And that begged the question - what can we do/what do we do? I'll be honest - I'll donate to charities. I'll support sponsored events but I'm never going to run a marathon or climb a mountain - not least as I don't have the time to train (that's how I justify it!!) but I still try to make a difference - I share my story whenever I can. I try, as much as I can, to provide support and love to other women who have suffered recurrent miscarriage, still birth and infant loss, and I will happily bake cakes to sell but I wanted to introduce you to a friend who is giving his everything to change statistics like the above.
Nearly 4 years ago, as a childminder, I would walk to and from the local primary school to do school drop offs and pick ups. During that time I met a mum who lives very close to me and walks the same walk to take her children to and from school. Her daughter was in the same class as the little boy I picked up so we got chatting both on the school run and outside school. Eventually, as we chatted, we realised that both of us suffered from PCOS but amazingly she was pregnant again. We were trying for Emilie and her story gave me hope. However, on 12th November 2010 my colleague came home from the school run with the colour drained from her face. She asked me if I knew Karen and explained that, at 38 weeks pregnant Karen had lost her baby girl to stillbirth. I remember feeling terror for her and willing myself not to think about what she must be going through. A few days later I saw her up at school with her husband. They both looked obviously grief stricken and pale and were stood on their own. I badly wanted to go and tell her how sorry I was but I barely knew her, couldn't find the words and desperately didn't want to cause more upset.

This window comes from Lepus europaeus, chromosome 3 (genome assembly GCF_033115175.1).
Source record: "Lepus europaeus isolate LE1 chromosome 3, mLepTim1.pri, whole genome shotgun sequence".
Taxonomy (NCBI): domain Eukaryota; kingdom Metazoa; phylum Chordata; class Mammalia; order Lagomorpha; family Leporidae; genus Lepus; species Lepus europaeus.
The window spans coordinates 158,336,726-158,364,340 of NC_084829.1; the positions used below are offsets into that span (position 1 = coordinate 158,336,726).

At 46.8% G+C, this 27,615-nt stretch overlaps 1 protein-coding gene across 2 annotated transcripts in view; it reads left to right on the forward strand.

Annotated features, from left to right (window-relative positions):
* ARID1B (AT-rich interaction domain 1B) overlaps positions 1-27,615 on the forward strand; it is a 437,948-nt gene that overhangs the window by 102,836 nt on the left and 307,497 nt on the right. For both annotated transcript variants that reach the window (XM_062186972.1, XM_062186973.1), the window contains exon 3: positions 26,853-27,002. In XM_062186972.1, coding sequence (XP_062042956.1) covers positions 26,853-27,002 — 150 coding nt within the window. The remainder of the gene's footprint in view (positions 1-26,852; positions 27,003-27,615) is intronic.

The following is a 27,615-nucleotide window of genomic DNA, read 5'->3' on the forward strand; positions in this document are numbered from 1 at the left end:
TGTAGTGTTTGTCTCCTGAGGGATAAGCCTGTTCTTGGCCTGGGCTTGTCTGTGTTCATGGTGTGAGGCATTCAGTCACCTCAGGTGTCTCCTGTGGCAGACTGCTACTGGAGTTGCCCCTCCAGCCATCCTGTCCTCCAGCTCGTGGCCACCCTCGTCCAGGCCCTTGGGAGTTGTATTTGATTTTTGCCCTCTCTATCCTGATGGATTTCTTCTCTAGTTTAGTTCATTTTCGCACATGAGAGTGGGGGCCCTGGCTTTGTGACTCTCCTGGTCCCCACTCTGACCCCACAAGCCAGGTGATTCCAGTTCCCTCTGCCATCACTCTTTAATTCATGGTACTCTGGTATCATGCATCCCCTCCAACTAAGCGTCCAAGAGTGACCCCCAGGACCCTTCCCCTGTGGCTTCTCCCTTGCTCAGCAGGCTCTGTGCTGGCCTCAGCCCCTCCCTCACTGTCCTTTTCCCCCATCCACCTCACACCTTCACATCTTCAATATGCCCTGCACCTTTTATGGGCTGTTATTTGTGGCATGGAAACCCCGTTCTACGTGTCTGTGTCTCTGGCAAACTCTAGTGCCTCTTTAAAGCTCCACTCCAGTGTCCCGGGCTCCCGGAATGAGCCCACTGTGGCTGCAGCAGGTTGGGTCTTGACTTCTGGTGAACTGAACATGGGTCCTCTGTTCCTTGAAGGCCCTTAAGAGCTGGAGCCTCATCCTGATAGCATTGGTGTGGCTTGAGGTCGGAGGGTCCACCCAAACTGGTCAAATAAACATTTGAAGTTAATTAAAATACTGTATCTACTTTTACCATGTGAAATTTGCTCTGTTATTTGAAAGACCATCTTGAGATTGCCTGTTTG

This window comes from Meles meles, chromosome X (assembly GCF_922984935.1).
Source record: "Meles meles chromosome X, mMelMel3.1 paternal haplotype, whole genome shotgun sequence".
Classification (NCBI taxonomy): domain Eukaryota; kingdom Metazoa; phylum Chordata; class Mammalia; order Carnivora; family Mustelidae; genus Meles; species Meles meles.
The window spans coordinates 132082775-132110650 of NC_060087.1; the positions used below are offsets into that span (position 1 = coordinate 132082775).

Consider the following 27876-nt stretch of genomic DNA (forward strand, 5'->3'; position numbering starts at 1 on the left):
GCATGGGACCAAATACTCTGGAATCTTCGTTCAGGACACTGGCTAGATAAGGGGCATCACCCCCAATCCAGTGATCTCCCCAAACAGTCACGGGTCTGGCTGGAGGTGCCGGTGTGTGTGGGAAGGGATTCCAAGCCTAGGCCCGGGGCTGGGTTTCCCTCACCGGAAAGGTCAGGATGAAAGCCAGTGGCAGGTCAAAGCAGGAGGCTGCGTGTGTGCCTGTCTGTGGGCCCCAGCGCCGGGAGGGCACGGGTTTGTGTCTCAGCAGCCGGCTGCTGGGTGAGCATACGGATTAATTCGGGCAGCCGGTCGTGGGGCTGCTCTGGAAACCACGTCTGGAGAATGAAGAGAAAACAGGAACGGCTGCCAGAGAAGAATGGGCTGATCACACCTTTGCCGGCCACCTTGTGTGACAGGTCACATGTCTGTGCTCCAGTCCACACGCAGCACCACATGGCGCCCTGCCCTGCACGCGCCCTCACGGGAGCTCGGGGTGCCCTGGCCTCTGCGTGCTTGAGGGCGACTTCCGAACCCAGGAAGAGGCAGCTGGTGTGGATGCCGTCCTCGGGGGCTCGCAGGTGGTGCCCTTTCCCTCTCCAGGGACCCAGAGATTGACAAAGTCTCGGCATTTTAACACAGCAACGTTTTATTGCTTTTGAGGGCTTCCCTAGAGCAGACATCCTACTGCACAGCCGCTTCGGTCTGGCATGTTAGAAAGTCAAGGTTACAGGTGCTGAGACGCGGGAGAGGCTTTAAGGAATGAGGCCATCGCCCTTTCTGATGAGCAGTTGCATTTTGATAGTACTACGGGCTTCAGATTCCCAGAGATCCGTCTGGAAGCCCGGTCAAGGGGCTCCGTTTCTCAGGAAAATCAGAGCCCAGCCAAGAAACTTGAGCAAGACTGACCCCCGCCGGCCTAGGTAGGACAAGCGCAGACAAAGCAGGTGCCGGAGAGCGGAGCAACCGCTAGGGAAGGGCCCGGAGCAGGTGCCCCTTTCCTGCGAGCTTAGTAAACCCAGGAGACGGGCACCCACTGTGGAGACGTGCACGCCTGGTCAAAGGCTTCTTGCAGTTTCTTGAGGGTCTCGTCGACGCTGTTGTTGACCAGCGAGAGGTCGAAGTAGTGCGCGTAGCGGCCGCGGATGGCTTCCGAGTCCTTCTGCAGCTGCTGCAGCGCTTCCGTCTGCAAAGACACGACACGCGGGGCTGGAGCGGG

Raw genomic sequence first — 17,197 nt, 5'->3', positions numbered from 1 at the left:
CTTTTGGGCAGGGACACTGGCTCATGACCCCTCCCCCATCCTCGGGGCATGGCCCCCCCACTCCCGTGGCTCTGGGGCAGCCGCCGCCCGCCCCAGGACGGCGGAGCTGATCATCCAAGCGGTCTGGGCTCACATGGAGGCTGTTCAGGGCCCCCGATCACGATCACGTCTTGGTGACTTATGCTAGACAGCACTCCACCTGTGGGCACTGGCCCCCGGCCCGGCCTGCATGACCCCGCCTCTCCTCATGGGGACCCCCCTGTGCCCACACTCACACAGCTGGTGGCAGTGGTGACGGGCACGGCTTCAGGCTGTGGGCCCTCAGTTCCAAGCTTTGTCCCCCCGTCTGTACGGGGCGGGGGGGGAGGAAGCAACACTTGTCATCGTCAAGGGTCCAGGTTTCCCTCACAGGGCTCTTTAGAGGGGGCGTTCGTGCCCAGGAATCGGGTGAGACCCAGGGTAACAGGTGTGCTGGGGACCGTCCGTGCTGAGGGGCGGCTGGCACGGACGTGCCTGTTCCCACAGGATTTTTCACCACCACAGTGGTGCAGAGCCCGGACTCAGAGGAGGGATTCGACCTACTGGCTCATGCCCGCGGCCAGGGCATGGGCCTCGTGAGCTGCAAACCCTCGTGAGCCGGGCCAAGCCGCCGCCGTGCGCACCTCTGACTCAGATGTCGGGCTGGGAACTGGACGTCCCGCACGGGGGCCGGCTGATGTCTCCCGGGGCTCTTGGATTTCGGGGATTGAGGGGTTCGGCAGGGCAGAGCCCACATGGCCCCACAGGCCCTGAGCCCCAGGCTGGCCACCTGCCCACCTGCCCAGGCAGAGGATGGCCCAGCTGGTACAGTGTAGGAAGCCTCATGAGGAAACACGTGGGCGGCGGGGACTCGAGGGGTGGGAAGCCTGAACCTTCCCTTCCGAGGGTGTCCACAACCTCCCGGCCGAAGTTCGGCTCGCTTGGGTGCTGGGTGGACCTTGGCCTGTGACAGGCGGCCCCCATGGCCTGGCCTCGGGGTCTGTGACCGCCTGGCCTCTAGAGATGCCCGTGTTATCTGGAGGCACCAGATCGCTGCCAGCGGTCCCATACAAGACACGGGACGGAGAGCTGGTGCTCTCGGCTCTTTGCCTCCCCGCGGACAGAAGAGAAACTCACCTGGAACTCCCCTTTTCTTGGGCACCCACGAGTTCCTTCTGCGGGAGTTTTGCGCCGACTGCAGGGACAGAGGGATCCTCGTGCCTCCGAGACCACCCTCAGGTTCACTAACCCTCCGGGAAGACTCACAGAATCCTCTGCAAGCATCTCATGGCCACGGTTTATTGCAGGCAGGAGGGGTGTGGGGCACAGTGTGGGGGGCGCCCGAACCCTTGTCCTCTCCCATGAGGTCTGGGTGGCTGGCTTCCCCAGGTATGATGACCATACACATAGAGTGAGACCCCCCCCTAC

10 months later on 26 th September 2011 the same terror happened to us at 32 weeks. Within days Karen got in touch to offer her condolences and, even though the grief was still raw for her, met up with me on a regular basis and helped to carry me through it. Needless to say a friendship formed.
On the times that we met, Karen would share with me stories of her husband, Dom's, weight loss and fundraising which had arisen out of there loss of Ella. He had raised a very significant amount of money for charities such as Bliss, Tommys and Count the Kicks in Ella's memory and the transformation in his life, and courage he had shown were amazing.
In April 2012 Dom set himself and team Ella runners the challenge of a year of running starting with the Great Ireland Run and ending at the London Marathon in April 2013! Dom had never run before Ella's death! I'll let him tell the rest of his story here: http://www.teamella.co.uk/page5/index.html
One of the incredible things about Dom and Karen's story is that a few short weeks after the London Marathon Karen will give birth to Violet - Ella's baby sister - a 'Rainbow Baby'. What an amazing story of hope.
The Year of Running is drawing to a close. Please help Dom and Karen to support the amazing charities that can help to change the terrible statistics mentioned above by donating on the Team Ella 'just giving' page. We can make a difference.